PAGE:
In auto industry home, Michigan tries to accommodate bikes
LANSING, Mich. (AP) — In the capital of the U.S. auto industry, drivers have been slow to accept that more Americans are choosing bicycles over cars for commuting or for fun and exercise.
While other states adopted bike-friendly safety laws to accommodate cycling’s soaring popularity, Michigan steered clear of the trend and watched as more riders got killed by cars. Now lawmakers are trying to make up for lost time by seeking some of the nation’s strictest bike-safety regulations and tough new penalties for distracted motorists who cause serious injury or death while using a mobile device.
It could be a culture shock for a state where Fords, Chevys and Chryslers have reigned supreme for generations.
“It’s a really, really hot topic,” said Republican Rep. Triston Cole, chairman of the House Transportation and Infrastructure Committee. The bills have widespread support in the Senate and are awaiting further study in the House.
If the proposals become law, Michigan cyclists would gain additional legal protections and motorists would have to wait for 5 feet of clearance before passing a bike — a wider berth than all but one other state.
Cyclists say it is time for the state with the Motor City to change.
Thirty-eight cyclists were killed on Michigan roads last year, almost double the number two years earlier. Nearly 2,000 were injured. Nationwide, 840 cyclists were killed in 2016, the most in 25 years.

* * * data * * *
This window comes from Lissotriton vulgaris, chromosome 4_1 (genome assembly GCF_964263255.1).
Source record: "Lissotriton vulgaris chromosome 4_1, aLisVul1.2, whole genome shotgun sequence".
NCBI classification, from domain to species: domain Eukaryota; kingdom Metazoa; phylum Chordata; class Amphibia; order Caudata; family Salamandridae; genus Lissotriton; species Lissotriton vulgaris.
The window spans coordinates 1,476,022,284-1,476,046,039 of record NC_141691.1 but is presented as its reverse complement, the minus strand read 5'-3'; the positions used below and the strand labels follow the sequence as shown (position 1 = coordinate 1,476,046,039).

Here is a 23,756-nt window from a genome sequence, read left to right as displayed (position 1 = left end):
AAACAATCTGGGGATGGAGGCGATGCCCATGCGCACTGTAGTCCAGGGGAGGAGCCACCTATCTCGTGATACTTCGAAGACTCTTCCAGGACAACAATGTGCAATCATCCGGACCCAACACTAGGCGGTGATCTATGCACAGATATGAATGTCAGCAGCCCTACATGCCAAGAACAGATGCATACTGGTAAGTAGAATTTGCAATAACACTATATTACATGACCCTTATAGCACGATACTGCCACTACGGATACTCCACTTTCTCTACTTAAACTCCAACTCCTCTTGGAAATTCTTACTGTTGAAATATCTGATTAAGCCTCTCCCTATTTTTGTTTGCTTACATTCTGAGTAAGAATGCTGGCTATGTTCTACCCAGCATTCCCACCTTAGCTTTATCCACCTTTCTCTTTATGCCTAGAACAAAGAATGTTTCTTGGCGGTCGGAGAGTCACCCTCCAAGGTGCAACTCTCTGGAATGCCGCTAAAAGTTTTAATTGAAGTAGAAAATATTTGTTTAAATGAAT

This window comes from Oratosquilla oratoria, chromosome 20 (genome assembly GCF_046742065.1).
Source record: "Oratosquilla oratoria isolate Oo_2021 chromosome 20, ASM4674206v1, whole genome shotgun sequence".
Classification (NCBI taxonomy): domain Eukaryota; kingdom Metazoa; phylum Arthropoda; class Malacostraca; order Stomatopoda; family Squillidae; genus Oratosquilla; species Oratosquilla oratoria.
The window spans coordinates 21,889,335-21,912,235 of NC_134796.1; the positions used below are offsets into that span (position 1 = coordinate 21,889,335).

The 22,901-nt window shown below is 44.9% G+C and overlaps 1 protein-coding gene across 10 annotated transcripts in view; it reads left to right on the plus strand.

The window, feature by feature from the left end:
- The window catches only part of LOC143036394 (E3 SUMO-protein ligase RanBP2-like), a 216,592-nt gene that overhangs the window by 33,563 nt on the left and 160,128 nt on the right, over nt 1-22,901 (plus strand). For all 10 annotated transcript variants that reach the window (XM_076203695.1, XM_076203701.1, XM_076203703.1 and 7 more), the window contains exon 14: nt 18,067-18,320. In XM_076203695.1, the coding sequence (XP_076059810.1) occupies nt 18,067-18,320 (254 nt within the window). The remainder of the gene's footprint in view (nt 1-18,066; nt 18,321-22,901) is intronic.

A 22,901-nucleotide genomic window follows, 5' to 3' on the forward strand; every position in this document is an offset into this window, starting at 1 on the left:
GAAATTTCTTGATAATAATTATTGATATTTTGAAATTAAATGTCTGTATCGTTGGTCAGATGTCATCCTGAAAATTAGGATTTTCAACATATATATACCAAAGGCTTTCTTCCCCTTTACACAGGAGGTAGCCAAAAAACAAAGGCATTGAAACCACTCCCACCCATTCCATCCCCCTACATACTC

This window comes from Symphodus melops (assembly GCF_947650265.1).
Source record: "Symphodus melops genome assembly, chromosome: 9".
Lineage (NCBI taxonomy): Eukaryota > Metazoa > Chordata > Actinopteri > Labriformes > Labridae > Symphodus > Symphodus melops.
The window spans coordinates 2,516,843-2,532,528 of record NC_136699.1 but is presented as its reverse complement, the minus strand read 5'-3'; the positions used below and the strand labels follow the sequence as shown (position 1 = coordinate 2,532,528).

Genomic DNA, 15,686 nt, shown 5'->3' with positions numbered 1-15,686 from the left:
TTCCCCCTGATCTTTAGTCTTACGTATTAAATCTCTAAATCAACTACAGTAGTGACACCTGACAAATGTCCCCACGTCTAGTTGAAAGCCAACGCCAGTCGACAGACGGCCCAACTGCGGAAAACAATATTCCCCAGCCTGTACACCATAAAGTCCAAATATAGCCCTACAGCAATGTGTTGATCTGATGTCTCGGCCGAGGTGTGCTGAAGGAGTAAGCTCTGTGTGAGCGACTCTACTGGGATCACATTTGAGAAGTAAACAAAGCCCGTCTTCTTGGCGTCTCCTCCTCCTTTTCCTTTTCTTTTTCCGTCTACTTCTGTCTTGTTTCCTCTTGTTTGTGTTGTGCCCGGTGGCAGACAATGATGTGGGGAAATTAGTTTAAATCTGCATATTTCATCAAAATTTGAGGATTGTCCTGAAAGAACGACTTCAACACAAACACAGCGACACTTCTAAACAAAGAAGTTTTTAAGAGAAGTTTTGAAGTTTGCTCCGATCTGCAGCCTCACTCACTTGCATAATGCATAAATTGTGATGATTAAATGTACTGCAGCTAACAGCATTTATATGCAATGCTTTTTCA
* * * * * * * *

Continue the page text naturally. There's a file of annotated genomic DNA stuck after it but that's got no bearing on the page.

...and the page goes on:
Gobble, 48, was involved in one of the nation’s deadliest vehicle-bike crashes when a pickup truck driver allegedly under the influence of drugs hit a group of nine cyclists in June 2016 near Kalamazoo, killing five. Gobble, who suffered a brain injury and broken bones in his back, neck, leg and ribs, said there is a “great deal of ignorance” about cyclists’ rights to use the road.
The legislative debate is unfolding as bikes are booming all around the country. Nearly 900,000 Americans commute to work by bicycle — a tiny portion of overall traffic but a 39 percent increase from a decade ago.
But except for roughly half a dozen Michigan communities that have enacted local 5-foot ordinances, the state has largely hewed to its car-centric traditions.
That may be changing. Among large U.S. cities, bike commuting grew the most on a percentage basis in Detroit from 2000 to 2016, according to the League of American Bicyclists. A bike-share program was launched in the city this year.
Twenty-four of the 38 bicyclists killed last year in Michigan were riding straight ahead just prior to the crash, police reported. Cyclists see that as evidence that motorists are passing too closely.
Thirty states have enacted distance-specific “safe passing” laws, most requiring 3 feet of clearance for passing bikes. Nine more tell drivers to pass at an unspecified safe distance, according to the National Conference of State Legislatures.
In Michigan — where the law has been read to apply only to passing vehicles, not bikes — the proposal to allow a full 5 feet could force drivers to pull into the next lane rather than try to squeeze by. Cole suggested there are too many windy rural roads with miles of double yellow no-passing lines to require 5 feet.